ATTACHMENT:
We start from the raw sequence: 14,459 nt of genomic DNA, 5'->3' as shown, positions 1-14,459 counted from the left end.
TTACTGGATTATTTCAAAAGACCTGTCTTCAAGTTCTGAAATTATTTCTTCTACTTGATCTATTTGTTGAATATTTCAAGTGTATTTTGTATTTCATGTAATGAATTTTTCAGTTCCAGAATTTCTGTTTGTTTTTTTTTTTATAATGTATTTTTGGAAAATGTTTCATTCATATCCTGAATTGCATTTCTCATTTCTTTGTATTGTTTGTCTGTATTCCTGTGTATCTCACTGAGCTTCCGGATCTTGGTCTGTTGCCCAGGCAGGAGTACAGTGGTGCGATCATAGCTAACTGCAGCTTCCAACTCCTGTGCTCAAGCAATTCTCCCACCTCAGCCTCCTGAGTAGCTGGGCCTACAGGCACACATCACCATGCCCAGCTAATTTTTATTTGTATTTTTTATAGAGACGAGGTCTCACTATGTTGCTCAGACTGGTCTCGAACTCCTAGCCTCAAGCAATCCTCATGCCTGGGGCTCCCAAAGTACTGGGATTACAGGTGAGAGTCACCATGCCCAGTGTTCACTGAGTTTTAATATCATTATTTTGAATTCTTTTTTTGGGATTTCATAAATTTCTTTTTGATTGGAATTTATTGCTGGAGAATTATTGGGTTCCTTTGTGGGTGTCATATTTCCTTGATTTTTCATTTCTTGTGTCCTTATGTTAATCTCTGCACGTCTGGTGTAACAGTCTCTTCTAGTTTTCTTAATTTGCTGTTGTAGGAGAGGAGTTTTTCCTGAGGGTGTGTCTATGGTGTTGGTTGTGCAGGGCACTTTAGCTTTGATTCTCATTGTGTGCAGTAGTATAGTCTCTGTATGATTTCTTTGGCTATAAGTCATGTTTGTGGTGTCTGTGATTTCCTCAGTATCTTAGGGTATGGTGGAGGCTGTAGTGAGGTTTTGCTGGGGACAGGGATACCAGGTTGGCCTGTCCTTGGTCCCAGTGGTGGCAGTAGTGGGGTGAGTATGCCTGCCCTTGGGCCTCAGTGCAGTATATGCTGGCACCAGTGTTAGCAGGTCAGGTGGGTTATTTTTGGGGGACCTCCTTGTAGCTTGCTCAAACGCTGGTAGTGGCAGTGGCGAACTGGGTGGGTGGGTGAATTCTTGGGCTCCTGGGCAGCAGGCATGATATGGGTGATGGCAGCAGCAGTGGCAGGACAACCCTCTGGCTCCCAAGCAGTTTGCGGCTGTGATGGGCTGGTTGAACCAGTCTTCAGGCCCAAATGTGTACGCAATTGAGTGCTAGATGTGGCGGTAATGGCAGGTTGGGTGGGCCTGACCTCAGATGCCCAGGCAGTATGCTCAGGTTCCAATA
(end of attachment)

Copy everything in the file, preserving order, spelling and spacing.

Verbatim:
We start from the raw sequence: 14,459 nt of genomic DNA, 5'->3' as shown, positions 1-14,459 counted from the left end.
TTACTGGATTATTTCAAAAGACCTGTCTTCAAGTTCTGAAATTATTTCTTCTACTTGATCTATTTGTTGAATATTTCAAGTGTATTTTGTATTTCATGTAATGAATTTTTCAGTTCCAGAATTTCTGTTTGTTTTTTTTTTTATAATGTATTTTTGGAAAATGTTTCATTCATATCCTGAATTGCATTTCTCATTTCTTTGTATTGTTTGTCTGTATTCCTGTGTATCTCACTGAGCTTCCGGATCTTGGTCTGTTGCCCAGGCAGGAGTACAGTGGTGCGATCATAGCTAACTGCAGCTTCCAACTCCTGTGCTCAAGCAATTCTCCCACCTCAGCCTCCTGAGTAGCTGGGCCTACAGGCACACATCACCATGCCCAGCTAATTTTTATTTGTATTTTTTATAGAGACGAGGTCTCACTATGTTGCTCAGACTGGTCTCGAACTCCTAGCCTCAAGCAATCCTCATGCCTGGGGCTCCCAAAGTACTGGGATTACAGGTGAGAGTCACCATGCCCAGTGTTCACTGAGTTTTAATATCATTATTTTGAATTCTTTTTTTGGGATTTCATAAATTTCTTTTTGATTGGAATTTATTGCTGGAGAATTATTGGGTTCCTTTGTGGGTGTCATATTTCCTTGATTTTTCATTTCTTGTGTCCTTATGTTAATCTCTGCACGTCTGGTGTAACAGTCTCTTCTAGTTTTCTTAATTTGCTGTTGTAGGAGAGGAGTTTTTCCTGAGGGTGTGTCTATGGTGTTGGTTGTGCAGGGCACTTTAGCTTTGATTCTCATTGTGTGCAGTAGTATAGTCTCTGTATGATTTCTTTGGCTATAAGTCATGTTTGTGGTGTCTGTGATTTCCTCAGTATCTTAGGGTATGGTGGAGGCTGTAGTGAGGTTTTGCTGGGGACAGGGATACCAGGTTGGCCTGTCCTTGGTCCCAGTGGTGGCAGTAGTGGGGTGAGTATGCCTGCCCTTGGGCCTCAGTGCAGTATATGCTGGCACCAGTGTTAGCAGGTCAGGTGGGTTATTTTTGGGGGACCTCCTTGTAGCTTGCTCAAACGCTGGTAGTGGCAGTGGCGAACTGGGTGGGTGGGTGAATTCTTGGGCTCCTGGGCAGCAGGCATGATATGGGTGATGGCAGCAGCAGTGGCAGGACAACCCTCTGGCTCCCAAGCAGTTTGCGGCTGTGATGGGCTGGTTGAACCAGTCTTCAGGCCCAAATGTGTACGCAATTGAGTGCTAGATGTGGCGGTAATGGCAGGTTGGGTGGGCCTGACCTCAGATGCCCAGGCAGTATGCTCAGGTTCCAATA